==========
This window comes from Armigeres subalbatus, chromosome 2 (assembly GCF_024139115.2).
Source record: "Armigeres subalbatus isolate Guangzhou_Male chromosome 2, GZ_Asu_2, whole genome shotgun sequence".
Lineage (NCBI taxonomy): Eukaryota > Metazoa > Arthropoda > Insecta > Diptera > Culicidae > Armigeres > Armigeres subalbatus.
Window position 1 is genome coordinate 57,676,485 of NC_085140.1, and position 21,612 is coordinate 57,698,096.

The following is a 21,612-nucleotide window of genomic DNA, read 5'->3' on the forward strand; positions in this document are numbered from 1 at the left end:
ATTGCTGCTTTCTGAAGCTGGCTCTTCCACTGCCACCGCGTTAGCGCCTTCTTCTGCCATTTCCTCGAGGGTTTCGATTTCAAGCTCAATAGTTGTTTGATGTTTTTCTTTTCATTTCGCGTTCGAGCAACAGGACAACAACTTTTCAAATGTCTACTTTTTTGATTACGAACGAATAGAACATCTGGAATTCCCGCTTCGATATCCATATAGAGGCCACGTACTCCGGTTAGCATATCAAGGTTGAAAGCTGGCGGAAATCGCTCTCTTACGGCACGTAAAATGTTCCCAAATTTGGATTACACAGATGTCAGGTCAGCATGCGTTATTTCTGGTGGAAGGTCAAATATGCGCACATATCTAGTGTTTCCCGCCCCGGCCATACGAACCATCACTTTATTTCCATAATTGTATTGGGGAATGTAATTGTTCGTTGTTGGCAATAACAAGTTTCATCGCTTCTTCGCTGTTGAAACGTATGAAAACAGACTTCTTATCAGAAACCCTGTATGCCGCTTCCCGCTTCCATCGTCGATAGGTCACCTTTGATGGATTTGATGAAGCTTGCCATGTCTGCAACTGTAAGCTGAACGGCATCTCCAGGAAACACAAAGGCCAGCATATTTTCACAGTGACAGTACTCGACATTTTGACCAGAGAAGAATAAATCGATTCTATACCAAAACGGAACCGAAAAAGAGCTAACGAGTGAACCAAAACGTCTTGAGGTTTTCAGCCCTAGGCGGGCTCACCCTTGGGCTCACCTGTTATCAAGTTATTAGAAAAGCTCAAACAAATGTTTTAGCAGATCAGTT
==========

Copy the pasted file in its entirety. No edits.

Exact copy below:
This window comes from Armigeres subalbatus, chromosome 2 (assembly GCF_024139115.2).
Source record: "Armigeres subalbatus isolate Guangzhou_Male chromosome 2, GZ_Asu_2, whole genome shotgun sequence".
Lineage (NCBI taxonomy): Eukaryota > Metazoa > Arthropoda > Insecta > Diptera > Culicidae > Armigeres > Armigeres subalbatus.
Window position 1 is genome coordinate 57,676,485 of NC_085140.1, and position 21,612 is coordinate 57,698,096.

The following is a 21,612-nucleotide window of genomic DNA, read 5'->3' on the forward strand; positions in this document are numbered from 1 at the left end:
ATTGCTGCTTTCTGAAGCTGGCTCTTCCACTGCCACCGCGTTAGCGCCTTCTTCTGCCATTTCCTCGAGGGTTTCGATTTCAAGCTCAATAGTTGTTTGATGTTTTTCTTTTCATTTCGCGTTCGAGCAACAGGACAACAACTTTTCAAATGTCTACTTTTTTGATTACGAACGAATAGAACATCTGGAATTCCCGCTTCGATATCCATATAGAGGCCACGTACTCCGGTTAGCATATCAAGGTTGAAAGCTGGCGGAAATCGCTCTCTTACGGCACGTAAAATGTTCCCAAATTTGGATTACACAGATGTCAGGTCAGCATGCGTTATTTCTGGTGGAAGGTCAAATATGCGCACATATCTAGTGTTTCCCGCCCCGGCCATACGAACCATCACTTTATTTCCATAATTGTATTGGGGAATGTAATTGTTCGTTGTTGGCAATAACAAGTTTCATCGCTTCTTCGCTGTTGAAACGTATGAAAACAGACTTCTTATCAGAAACCCTGTATGCCGCTTCCCGCTTCCATCGTCGATAGGTCACCTTTGATGGATTTGATGAAGCTTGCCATGTCTGCAACTGTAAGCTGAACGGCATCTCCAGGAAACACAAAGGCCAGCATATTTTCACAGTGACAGTACTCGACATTTTGACCAGAGAAGAATAAATCGATTCTATACCAAAACGGAACCGAAAAAGAGCTAACGAGTGAACCAAAACGTCTTGAGGTTTTCAGCCCTAGGCGGGCTCACCCTTGGGCTCACCTGTTATCAAGTTATTAGAAAAGCTCAAACAAATGTTTTAGCAGATCAGTT